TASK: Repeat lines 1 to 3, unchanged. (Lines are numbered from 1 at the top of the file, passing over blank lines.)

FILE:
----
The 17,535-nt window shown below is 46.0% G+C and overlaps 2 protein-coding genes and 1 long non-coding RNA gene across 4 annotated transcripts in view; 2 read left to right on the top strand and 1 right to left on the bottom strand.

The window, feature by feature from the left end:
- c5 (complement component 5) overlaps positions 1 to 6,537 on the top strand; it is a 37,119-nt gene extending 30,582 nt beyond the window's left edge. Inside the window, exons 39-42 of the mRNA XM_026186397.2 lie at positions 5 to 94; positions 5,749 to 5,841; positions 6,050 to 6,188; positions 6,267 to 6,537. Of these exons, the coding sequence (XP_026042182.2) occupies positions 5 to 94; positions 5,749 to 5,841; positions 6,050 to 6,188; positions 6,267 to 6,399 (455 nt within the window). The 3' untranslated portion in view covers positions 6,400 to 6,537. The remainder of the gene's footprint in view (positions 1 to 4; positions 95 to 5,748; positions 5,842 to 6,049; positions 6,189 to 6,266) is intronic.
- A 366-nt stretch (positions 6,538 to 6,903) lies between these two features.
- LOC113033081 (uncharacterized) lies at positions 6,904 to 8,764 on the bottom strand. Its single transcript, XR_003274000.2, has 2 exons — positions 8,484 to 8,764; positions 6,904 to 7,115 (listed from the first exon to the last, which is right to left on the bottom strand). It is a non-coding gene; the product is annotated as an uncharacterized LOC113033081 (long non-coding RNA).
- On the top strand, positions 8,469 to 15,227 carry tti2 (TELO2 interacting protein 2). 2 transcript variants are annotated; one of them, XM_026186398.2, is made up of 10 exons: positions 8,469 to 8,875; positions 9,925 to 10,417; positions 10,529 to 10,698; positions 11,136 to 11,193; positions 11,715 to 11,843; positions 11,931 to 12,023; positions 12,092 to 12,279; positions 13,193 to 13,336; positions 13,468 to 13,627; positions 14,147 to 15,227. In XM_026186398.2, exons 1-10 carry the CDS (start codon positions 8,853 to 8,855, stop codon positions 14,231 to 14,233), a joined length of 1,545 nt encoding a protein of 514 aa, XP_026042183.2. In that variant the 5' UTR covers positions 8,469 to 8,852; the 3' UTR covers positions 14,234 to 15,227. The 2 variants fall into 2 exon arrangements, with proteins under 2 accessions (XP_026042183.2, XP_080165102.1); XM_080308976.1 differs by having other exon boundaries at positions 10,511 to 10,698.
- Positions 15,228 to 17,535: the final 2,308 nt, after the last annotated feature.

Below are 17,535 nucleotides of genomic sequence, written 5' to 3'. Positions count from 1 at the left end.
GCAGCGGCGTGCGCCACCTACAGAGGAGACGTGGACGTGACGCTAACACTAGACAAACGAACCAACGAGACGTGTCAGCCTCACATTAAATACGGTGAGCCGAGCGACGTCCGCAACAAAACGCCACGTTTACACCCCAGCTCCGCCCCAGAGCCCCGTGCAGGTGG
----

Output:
The 17,535-nt window shown below is 46.0% G+C and overlaps 2 protein-coding genes and 1 long non-coding RNA gene across 4 annotated transcripts in view; 2 read left to right on the top strand and 1 right to left on the bottom strand.

The window, feature by feature from the left end:
- c5 (complement component 5) overlaps positions 1 to 6,537 on the top strand; it is a 37,119-nt gene extending 30,582 nt beyond the window's left edge. Inside the window, exons 39-42 of the mRNA XM_026186397.2 lie at positions 5 to 94; positions 5,749 to 5,841; positions 6,050 to 6,188; positions 6,267 to 6,537. Of these exons, the coding sequence (XP_026042182.2) occupies positions 5 to 94; positions 5,749 to 5,841; positions 6,050 to 6,188; positions 6,267 to 6,399 (455 nt within the window). The 3' untranslated portion in view covers positions 6,400 to 6,537. The remainder of the gene's footprint in view (positions 1 to 4; positions 95 to 5,748; positions 5,842 to 6,049; positions 6,189 to 6,266) is intronic.